Despite dramatic changes throughout the world, we continue to see a widening economic disparity between the rich and the poor. The lack of basic resources, access to health, education, and employment remains the challenge for developing and non-industrialized nations. In nations marred by political conflict and violence, efforts of peace, reconciliation, and democratization are slow and its effects are seen most clearly in the lives of the poor and marginalized.
The Center for Social Concerns' International Summer Service Learning Program (ISSLP) is both a four-credit course and an eight-week summer service-learning program in Catholic social tradition and social analysis which together provide a critical lens through which students are invited to interpret an array of global issues. In the face of pressing global concerns, the need to educate students about their responsibility in our global community becomes ever apparent. The ISSLP provides an opportunity to examine causes of poverty and to create links of solidarity across borders. In collaboration with global partners, the ISSLP seeks to fulfill this educational objective for our students and to meet local needs of communities across the world.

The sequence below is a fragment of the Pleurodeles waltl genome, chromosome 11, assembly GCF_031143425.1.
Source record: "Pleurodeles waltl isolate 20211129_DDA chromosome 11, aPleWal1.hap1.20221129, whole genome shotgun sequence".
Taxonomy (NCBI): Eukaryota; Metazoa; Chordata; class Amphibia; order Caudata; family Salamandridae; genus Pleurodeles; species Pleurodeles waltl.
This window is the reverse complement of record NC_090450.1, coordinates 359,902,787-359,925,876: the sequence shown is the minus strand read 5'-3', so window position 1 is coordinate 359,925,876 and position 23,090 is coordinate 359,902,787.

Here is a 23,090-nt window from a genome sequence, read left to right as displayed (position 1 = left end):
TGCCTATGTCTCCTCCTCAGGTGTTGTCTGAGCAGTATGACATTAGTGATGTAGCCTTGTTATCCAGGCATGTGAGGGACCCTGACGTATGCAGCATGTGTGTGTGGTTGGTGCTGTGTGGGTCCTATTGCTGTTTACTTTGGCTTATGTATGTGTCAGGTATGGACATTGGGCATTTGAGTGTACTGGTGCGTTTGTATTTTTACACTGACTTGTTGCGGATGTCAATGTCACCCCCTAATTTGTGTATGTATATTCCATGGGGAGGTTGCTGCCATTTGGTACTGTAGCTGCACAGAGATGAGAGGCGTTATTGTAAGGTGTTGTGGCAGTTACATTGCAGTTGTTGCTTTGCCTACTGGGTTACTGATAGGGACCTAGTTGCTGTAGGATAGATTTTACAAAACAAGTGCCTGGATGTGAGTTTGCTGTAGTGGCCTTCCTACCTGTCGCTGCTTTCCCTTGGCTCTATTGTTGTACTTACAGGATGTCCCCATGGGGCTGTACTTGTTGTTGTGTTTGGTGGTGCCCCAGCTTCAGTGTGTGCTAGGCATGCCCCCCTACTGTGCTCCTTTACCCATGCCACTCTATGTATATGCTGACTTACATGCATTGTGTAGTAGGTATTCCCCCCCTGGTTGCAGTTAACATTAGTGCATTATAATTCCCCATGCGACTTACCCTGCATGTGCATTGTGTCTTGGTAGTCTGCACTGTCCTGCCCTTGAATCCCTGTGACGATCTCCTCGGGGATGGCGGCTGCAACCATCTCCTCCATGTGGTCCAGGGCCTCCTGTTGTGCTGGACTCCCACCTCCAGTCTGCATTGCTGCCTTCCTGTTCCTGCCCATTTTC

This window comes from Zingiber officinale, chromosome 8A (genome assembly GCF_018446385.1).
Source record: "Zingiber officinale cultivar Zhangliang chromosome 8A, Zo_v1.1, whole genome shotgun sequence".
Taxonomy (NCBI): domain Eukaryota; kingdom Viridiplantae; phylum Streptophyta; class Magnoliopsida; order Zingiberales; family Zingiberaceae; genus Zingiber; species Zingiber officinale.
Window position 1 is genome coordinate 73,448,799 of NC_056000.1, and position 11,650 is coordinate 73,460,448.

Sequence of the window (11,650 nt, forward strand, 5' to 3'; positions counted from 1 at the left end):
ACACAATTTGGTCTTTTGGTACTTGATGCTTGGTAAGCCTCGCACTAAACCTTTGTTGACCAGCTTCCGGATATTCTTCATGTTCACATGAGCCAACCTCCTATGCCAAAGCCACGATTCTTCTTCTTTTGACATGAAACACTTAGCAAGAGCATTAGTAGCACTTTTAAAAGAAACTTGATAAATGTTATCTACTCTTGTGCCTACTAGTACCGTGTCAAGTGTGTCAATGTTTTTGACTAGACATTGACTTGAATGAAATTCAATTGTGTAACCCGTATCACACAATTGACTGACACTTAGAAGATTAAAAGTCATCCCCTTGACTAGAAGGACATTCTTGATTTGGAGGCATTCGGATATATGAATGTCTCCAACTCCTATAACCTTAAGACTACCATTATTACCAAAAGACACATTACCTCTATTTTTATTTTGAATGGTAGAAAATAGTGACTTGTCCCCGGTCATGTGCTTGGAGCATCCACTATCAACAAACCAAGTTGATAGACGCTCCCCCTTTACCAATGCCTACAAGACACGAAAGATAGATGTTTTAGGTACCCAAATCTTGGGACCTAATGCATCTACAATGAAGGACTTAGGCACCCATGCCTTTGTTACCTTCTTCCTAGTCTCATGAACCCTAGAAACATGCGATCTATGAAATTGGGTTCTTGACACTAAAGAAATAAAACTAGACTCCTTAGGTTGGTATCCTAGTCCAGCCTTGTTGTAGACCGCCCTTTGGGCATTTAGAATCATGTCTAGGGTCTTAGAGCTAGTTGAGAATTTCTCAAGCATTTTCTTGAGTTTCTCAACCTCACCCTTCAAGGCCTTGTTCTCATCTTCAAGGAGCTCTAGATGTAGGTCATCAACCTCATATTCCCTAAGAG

The ISSLP begins with THEO 33970 Global Issues (1.0 credit) serving as the pre-departure on-campus course in the spring semester. It is followed by THEO 33938 (3.0 credits) which includes an eight-to-ten week service-learning immersion with partner organizations in a developing country context, summer and fall academic requirements. For students selected to participate, the ISSLP provides airfare, room and board, and $1,000 travel award.
Attend an Information Session to learn more from past participants.
- Read through the ISSLP Site Specific Binders located in McNeill Library, Geddes Hall.
- Review the ISSLP Learning Agreement and understand the requirements prior to completing the application.
- Refer to the 2016 ISSLP Calendar for selection process timeline and key program dates.
If accepted, ISSLP classes are held Thursday's throughout the spring 2016 semester from 6:30-7:45 p.m. and begin on January 14, 2016.
This course fulfills a requirement for the following: